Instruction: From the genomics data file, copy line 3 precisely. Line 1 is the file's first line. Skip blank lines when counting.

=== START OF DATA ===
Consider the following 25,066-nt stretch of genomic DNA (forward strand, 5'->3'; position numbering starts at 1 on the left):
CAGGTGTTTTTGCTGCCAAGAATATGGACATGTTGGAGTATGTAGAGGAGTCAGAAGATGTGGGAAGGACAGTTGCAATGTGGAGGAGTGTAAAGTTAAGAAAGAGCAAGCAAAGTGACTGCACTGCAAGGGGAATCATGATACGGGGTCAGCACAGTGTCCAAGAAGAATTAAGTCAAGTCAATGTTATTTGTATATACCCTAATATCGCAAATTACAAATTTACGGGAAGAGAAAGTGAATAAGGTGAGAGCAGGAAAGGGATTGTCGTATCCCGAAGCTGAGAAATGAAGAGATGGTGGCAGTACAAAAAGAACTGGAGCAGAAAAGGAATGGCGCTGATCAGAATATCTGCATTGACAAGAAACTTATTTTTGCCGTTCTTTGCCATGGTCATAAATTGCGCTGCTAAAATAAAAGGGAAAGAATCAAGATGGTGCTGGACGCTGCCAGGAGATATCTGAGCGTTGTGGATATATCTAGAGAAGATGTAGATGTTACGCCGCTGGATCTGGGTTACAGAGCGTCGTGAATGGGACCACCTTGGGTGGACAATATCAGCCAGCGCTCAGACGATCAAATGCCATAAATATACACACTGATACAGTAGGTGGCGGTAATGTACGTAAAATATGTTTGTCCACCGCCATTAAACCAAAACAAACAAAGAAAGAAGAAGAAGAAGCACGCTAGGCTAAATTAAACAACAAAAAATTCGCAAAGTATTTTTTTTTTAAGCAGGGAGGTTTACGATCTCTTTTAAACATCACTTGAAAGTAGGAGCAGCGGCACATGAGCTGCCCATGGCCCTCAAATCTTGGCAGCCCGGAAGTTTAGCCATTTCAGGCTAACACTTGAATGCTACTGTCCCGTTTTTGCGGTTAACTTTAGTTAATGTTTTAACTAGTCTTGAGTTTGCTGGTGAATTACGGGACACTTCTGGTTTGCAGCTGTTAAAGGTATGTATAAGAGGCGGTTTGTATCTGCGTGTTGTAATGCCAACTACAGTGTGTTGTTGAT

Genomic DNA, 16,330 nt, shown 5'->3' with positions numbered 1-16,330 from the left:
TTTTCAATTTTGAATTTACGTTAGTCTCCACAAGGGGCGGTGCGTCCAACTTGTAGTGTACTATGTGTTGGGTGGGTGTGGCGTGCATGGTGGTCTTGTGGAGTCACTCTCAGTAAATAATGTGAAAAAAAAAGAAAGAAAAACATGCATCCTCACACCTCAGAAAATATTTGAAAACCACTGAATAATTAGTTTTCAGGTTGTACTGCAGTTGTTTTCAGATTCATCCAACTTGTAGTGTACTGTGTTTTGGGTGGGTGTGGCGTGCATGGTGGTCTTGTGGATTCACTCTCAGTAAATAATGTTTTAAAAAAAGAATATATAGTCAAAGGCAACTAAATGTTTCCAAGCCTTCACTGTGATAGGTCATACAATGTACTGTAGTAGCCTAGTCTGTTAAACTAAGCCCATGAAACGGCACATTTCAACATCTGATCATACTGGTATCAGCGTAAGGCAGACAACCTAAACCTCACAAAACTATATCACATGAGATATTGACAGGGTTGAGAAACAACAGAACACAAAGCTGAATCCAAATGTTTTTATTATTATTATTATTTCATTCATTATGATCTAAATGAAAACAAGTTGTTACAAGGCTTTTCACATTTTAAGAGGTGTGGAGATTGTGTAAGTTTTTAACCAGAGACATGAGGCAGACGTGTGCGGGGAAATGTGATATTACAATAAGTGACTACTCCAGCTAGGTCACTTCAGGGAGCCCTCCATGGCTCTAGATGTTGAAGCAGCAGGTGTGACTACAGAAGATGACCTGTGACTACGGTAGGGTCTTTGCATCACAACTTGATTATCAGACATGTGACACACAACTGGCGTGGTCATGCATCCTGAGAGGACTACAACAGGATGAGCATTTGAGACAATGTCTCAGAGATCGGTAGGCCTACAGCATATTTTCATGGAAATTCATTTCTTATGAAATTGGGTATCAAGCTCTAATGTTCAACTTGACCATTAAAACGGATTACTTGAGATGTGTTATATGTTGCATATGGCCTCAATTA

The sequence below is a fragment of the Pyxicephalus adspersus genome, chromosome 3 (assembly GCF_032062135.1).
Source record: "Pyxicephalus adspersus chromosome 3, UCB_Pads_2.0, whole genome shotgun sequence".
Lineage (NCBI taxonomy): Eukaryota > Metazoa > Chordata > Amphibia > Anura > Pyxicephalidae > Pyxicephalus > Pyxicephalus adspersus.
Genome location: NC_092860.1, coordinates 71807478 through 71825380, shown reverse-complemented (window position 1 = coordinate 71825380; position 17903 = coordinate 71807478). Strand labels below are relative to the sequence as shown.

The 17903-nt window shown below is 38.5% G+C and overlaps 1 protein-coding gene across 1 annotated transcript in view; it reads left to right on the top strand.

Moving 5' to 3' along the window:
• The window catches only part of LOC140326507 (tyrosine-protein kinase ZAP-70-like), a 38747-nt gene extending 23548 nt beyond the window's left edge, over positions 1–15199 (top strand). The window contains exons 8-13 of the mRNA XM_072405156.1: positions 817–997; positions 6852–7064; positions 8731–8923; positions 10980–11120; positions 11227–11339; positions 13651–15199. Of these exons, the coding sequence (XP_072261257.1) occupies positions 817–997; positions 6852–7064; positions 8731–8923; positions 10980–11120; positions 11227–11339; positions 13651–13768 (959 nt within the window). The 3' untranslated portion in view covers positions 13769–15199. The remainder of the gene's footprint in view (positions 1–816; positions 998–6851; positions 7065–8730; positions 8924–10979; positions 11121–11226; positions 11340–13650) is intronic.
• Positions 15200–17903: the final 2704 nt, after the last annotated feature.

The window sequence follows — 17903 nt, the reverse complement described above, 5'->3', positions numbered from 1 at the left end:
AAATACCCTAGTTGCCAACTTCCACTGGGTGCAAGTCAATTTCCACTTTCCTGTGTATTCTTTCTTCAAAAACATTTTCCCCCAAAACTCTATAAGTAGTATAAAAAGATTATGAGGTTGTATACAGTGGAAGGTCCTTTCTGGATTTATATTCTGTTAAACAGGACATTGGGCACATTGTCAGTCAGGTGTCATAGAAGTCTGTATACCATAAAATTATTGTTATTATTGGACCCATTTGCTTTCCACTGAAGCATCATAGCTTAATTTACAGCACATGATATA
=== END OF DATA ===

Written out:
Genomic DNA, 16,330 nt, shown 5'->3' with positions numbered 1-16,330 from the left: